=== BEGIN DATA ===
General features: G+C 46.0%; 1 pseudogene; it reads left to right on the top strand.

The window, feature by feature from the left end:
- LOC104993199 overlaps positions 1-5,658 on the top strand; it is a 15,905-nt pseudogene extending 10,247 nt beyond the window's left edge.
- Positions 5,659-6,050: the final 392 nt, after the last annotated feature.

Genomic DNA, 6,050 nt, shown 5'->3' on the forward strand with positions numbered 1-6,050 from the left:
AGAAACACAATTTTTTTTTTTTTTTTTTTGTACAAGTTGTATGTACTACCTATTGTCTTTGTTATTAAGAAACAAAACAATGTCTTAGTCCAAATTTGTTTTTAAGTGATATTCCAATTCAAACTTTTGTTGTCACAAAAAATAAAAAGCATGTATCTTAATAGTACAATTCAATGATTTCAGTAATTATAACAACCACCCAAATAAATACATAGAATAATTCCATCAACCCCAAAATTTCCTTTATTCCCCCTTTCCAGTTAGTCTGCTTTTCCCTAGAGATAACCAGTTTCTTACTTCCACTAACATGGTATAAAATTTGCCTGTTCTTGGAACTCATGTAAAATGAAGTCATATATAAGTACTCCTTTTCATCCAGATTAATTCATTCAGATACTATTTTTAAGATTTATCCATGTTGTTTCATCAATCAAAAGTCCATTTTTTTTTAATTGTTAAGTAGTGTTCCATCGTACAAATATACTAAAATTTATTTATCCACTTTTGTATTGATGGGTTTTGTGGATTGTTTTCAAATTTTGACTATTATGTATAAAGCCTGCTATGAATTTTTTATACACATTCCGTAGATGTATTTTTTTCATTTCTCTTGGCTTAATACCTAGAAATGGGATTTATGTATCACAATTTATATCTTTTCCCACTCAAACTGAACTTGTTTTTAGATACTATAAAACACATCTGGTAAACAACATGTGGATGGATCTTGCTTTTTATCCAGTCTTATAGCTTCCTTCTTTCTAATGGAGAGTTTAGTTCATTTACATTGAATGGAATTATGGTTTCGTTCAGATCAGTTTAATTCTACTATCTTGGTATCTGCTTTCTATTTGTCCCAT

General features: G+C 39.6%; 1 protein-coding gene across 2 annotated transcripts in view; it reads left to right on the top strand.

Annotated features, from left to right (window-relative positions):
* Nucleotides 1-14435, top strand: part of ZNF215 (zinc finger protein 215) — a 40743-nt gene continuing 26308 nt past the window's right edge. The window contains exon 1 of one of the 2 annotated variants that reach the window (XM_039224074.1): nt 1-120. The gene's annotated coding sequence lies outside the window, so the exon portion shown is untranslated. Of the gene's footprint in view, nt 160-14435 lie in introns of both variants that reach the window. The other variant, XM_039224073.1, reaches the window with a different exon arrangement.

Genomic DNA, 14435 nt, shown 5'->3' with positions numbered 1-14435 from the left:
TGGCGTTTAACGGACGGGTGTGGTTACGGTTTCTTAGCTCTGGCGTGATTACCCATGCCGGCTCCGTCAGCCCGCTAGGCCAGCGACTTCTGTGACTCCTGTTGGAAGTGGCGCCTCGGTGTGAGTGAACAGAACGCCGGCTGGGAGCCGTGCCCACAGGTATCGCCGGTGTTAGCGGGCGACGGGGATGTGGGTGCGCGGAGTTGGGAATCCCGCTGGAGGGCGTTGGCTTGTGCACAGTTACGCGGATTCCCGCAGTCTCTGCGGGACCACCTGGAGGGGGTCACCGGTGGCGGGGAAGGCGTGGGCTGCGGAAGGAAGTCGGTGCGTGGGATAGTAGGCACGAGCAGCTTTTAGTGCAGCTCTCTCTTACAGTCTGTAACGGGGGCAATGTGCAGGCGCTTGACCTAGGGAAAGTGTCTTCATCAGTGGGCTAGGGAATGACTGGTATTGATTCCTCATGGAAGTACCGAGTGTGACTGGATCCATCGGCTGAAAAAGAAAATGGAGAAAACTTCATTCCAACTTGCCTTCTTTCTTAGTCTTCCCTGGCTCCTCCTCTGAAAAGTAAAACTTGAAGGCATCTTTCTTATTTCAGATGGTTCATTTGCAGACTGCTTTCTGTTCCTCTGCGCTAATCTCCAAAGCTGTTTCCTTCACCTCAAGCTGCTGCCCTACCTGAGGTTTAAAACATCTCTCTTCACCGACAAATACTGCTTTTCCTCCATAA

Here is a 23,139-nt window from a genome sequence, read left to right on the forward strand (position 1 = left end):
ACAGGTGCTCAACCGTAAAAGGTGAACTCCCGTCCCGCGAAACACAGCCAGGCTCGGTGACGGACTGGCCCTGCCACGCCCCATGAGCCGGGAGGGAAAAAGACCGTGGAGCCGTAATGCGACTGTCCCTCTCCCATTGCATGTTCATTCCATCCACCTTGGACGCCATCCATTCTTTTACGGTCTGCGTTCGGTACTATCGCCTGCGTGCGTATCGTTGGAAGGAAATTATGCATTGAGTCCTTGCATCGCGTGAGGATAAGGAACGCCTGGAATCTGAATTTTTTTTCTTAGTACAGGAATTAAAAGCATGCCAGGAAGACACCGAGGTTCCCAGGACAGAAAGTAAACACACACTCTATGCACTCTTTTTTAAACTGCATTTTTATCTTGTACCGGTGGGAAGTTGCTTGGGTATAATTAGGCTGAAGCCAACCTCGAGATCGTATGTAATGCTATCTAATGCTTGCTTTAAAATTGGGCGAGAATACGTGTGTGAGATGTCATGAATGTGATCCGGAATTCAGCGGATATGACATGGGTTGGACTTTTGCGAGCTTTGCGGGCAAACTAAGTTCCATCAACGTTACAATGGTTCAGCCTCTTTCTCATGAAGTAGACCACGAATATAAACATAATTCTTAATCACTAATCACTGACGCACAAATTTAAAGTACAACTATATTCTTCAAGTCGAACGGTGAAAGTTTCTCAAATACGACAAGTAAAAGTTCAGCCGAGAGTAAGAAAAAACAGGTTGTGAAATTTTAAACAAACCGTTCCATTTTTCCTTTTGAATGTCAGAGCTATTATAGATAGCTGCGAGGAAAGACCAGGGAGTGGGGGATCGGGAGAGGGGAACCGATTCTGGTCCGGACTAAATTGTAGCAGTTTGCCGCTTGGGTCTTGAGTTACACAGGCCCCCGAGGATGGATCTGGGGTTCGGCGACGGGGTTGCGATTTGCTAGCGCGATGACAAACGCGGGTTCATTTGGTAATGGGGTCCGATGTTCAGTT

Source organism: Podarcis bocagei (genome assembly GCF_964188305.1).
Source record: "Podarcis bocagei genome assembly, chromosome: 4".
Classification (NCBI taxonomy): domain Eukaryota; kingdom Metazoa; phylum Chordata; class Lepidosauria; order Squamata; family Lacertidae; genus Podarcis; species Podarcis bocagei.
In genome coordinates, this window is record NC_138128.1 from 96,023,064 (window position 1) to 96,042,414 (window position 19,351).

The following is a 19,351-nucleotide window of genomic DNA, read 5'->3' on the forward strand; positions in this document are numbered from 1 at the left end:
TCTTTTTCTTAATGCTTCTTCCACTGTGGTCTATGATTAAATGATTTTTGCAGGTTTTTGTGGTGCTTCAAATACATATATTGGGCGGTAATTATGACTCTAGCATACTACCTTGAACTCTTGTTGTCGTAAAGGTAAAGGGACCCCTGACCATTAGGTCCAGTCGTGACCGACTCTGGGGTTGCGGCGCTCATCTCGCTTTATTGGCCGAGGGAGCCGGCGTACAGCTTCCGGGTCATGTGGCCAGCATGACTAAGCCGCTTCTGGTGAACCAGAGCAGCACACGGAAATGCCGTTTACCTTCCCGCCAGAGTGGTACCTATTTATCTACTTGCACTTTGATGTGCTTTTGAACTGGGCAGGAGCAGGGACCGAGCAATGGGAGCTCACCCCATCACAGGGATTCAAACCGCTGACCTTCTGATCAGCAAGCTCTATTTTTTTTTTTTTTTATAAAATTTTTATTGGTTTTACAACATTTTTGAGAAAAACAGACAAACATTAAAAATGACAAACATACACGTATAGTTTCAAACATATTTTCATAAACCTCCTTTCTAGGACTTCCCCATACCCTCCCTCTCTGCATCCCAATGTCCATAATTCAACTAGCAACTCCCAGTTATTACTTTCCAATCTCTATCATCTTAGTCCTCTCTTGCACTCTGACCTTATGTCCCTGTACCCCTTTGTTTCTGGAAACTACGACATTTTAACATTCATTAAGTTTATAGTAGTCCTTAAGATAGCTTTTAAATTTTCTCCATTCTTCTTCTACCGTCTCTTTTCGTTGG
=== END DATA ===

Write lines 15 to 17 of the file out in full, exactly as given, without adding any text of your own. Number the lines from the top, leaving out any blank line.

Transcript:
Source record: "Podarcis bocagei genome assembly, chromosome: 4".
Classification (NCBI taxonomy): domain Eukaryota; kingdom Metazoa; phylum Chordata; class Lepidosauria; order Squamata; family Lacertidae; genus Podarcis; species Podarcis bocagei.
In genome coordinates, this window is record NC_138128.1 from 96,023,064 (window position 1) to 96,042,414 (window position 19,351).